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was quite dissipated, and her husband in debt, so that he moved her about from one obscure lodging to another, that he might escape the annoyance of duns. It was a common thing for him not to return home at all, night after night, or perhaps he would come when the cold grey of the winter morning was beginning to dawn, and she had to rise from her bed on the third floor, and go down stairs, shivering, to let him in, and to meet his abuse. Intoxicated he would generally be—what else, save his not being in his sober senses, could have induced even a demon tauntingly to relate to an innocent wife the particulars of the scenes in which he had passed the night? Her charms had long ceased to attract him, he would insultingly say to her: and she would cross her meek arms upon her bosom, and pray for patience to bear.
But even this treatment, bad as it was, grew to worse. For the last twelve months—and they had been married between two and three years now—she had been in the frequent habit, in obedience to his imperious commands, often threats, of writing to Mrs. Vereker for money, and that lady had responded to these demands to an extent which had seriously impoverished herself. She therefore said that she would supply no more, especially as she had reason to believe that the whole of it went to support Mr. Lindon in his shameless habits; but she urgently entreated Georgina to abandon her miserable home, and to return to that of her childhood. This letter was addressed to Mrs. Lindon; it was intended for her eye alone; but Mr. Lindon—as if such a man could possess honour or scruples —took it from the postman, broke the seal, and read it. His conduct to his wife after this was worse than any she had yet experienced; blows even he had more than once the cowardice to resort to. It was about this period, also, that he introduced to her, in spite of her remonstrances, certain companions of his own sex: they overwhelmed her with their attentions; they spoke to her of sympathy for her sufferings; of redress; they breathed in her ear specious counsels. One or two of them were attractive as she had once thought him; nevertheless, she shrank from them. She had occasion once to complain to her husband of their conduct, and he answered her with a strange, mocking answer; an answer which brought the life-blood into her cheeks, and she retorted by asking whether he had forgotten that she was his Wife? Wife, he answered, sneeringly, he believed to his sorrow she was, but he had long thought he should be better without her. Georgina pressed her hands upon her eyes, and stifled the anger that would have arisen to her lips, but her indignant feelings were almost goaded to madness.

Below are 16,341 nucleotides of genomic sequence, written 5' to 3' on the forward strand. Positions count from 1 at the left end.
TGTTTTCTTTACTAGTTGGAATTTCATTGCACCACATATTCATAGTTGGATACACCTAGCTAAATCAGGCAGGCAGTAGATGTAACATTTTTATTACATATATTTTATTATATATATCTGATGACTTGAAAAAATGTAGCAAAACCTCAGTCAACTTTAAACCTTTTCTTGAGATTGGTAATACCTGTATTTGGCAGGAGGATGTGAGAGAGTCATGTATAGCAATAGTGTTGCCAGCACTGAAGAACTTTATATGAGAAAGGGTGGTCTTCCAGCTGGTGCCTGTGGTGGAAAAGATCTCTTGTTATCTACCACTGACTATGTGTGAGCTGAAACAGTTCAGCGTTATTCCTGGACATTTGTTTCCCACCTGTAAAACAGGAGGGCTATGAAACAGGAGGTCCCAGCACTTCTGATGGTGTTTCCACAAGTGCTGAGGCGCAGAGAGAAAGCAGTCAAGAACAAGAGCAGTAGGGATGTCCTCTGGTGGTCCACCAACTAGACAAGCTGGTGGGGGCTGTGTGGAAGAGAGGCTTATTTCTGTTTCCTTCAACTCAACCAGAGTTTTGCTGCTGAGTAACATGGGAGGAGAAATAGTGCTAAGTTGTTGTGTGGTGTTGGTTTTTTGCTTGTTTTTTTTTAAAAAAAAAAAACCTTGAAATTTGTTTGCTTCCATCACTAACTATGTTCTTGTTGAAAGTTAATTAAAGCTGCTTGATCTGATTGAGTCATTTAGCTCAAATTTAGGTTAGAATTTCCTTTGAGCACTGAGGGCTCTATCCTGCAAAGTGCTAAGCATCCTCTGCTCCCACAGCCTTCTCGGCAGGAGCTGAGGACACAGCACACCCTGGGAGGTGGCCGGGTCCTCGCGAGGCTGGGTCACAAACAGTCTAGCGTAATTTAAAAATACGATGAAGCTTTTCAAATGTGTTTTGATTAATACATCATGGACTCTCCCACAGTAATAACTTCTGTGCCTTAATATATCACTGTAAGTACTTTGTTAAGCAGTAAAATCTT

Mrs. Vereker was in London. For five long weeks had she heard nothing from Georgina, her own letters to her had remained unanswered, and unable to support the nameless fears that oppressed her, she, old and unfitted for the journey as she was, resolved to make it. Upon her arrival in town, she drove at once to the address last given by her daughter. She was almost, not quite, prepared for its mean appearance; but the occupier of the house, a decent-looking woman enough, told her she knew nothing of the movements of Mrs. Lindon.
"Is she not lodging here?" inquired Mrs. Vereker.
"She has left these several weeks past,"returned the landlady. "She left her husband one night, and never came back. Ah, ma'am, I have my fears—but for whatever may have happened, Mr. Lindon is to blame. I was thankful when I got rid of him, though he did not leave for three weeks afterwards: he is a bad, wicked man."
"What did the landlady mean, Mrs. Vereker asked; but the landlady would explain herself no further: she might get into trouble by speaking her thoughts, she observed; and after all she was not sure.
"I will give you this five-pound note," exclaimed Mrs. Vereker, "and thank you gratefully for all you may have done for my child when she was here: only, if you have any clue to her, for the love of God give it me."
"You surely cannot be that young lady's mother!" exclaimed the landlady.
"I am her mother," replied Mrs. Vereker. "I see you think me too old, but I did not marry till late in life: and I look older than I really am, for recent cares have helped to age my face. Oh, if you possess it, give me the clue to find my child."
"I have no clue, indeed," returned the landlady, in a compassionate voice. "I know that her husband was a perfect brute to her, and if— if she should have gone wrong," she continued, cautiously, "he drove her to it. But I know nothing scarcely, ma'am; and should not have known that till this morning. My son is an upper servant in a gentleman's family, and he called here to-day, and it was he told me."
"Told what?" gasped Mrs. Vereker.
"Well, ma'am, he saw a lady last night at the Opera, all blazing with jewels, and it was Mrs. Lindon. And the gentleman who put her into a carriage, and got in with her, was one of them fashionable rakes that used to come here when her husband was away."